If you are interested in the other dimensions of Yoga practice, beside the physical and gymnastical approach with poses, you certainly noticed and heard about the 8th limbs of Yoga.
They help us through our journey in different stages towards a healthy body and a happy mind. They are called the Patanjali’s yoga sutras and are an eight-limbed path that forms the structural framework for our yoga practice.
In 4th position sandwiched between yamas, niyamas, asanas and pratyahara, dharana, dhyana, samadhi, we have pranayama or breath control.
In all the classic styles, pranayama is in the heart of yoga, and yet, it is never taught or understood properly. In styles like Gitananda or Satyananda, pranayama is the core and everything derives from that beautiful practice.
Among our physical practice and meditation, pranayama has a very important place and should be practiced daily. Let not forget that one meaning of yoga is ”union”. The 3 elements of our yoga practice work together and shouldn’t be separated. If one is missing, the others 2 are in trouble and unbalanced. Pranayama makes that connection between the physical body and the subtle body!
It also needs to be taught by a highly qualified teacher who will take you through that breathing technique carefully and safely. Pranayama can bring you healing and happiness but if done in the wrong way, can bring you un-comfort and illness. Need to be taken seriously and with a lot of patience. Enjoy !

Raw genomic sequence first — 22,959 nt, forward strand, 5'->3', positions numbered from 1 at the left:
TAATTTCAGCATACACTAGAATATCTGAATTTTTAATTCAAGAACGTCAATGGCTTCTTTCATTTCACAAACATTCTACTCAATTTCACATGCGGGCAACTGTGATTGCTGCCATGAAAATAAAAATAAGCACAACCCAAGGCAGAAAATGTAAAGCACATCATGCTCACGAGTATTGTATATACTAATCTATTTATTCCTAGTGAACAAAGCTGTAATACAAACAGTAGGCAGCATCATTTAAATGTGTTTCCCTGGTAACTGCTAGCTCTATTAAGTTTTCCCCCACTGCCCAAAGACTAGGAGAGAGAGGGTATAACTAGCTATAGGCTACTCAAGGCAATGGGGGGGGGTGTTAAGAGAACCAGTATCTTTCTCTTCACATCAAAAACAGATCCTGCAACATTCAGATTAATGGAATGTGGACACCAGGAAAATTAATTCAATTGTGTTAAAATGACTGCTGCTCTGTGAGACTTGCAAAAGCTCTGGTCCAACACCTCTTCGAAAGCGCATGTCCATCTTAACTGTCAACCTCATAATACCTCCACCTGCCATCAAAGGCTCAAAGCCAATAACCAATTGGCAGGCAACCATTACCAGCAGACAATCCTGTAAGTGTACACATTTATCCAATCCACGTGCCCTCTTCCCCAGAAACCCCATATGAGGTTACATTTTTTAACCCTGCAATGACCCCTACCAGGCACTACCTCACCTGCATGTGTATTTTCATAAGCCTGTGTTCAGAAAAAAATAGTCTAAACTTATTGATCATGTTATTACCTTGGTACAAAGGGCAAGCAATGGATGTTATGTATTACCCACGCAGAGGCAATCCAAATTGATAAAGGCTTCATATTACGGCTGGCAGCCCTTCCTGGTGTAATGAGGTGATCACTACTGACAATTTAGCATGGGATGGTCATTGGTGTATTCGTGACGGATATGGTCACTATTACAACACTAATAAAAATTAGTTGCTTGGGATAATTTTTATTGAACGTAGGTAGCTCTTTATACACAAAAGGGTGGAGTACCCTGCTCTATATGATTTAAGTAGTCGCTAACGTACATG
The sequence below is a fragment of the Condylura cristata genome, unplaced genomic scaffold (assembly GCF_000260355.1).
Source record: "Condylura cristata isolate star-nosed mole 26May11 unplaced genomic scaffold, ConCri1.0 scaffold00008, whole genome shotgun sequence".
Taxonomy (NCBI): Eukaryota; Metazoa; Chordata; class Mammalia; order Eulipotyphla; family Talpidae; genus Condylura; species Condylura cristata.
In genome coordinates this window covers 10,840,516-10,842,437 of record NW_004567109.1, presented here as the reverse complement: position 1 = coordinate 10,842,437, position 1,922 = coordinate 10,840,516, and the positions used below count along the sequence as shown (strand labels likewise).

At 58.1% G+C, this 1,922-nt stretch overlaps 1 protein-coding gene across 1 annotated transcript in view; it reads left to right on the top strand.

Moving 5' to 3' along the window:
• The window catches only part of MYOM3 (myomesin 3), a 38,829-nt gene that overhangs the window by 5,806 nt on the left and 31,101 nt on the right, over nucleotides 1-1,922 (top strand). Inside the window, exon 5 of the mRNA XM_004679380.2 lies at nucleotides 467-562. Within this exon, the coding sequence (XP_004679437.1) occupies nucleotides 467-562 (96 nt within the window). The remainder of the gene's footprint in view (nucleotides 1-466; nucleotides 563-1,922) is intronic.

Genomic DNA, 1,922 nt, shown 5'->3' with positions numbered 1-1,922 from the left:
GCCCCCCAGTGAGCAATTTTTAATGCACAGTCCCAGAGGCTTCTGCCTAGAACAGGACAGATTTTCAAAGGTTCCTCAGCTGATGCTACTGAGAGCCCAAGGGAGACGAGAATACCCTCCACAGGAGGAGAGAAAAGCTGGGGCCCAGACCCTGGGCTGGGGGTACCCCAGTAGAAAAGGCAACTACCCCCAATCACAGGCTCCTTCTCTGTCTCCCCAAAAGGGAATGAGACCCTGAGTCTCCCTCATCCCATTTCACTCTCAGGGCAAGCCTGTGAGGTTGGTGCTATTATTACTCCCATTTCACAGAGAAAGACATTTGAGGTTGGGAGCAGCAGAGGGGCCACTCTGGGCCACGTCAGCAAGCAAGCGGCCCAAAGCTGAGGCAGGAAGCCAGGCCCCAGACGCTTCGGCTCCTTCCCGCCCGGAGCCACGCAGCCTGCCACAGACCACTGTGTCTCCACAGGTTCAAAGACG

Here are an introduction and straightforward explanation: Pranayama or breath control:
by William J.D. Doran
“Pranayama is the measuring, control, and directing of the breath. Pranayama controls the energy (prana) within the organism, in order to restore and maintain health and to promote evolution. When the in-flowing breath is neutralized or joined with the out-flowing breath, then perfect relaxation and balance of body activities are realized. In yoga, we are concerned with balancing the flows of vital forces, then directing them inward to the chakra system and upward to the crown chakra.
Pranayama, or breathing technique, is very important in yoga. It goes hand in hand with the asana or pose. In the Yoga Sutra, the practices of pranayama and asana are considered to be the highest form of purification and self-discipline for the mind and the body, respectively. The practices produce the actual physical sensation of heat, called tapas, or the inner fire of purification. It is taught that this heat is part of the process of purifying the nadis, or subtle nerve channels of the body. This allows a more healthful state to be experienced and allows the mind to become calmer.x As the yogi follows the proper rhythmic patterns of slow deep breathing “the patterns strengthen the respiratory system, soothe the nervous system and reduce craving. As desires and cravings diminish, the mind is set free and becomes a fit vehicle for concentration.”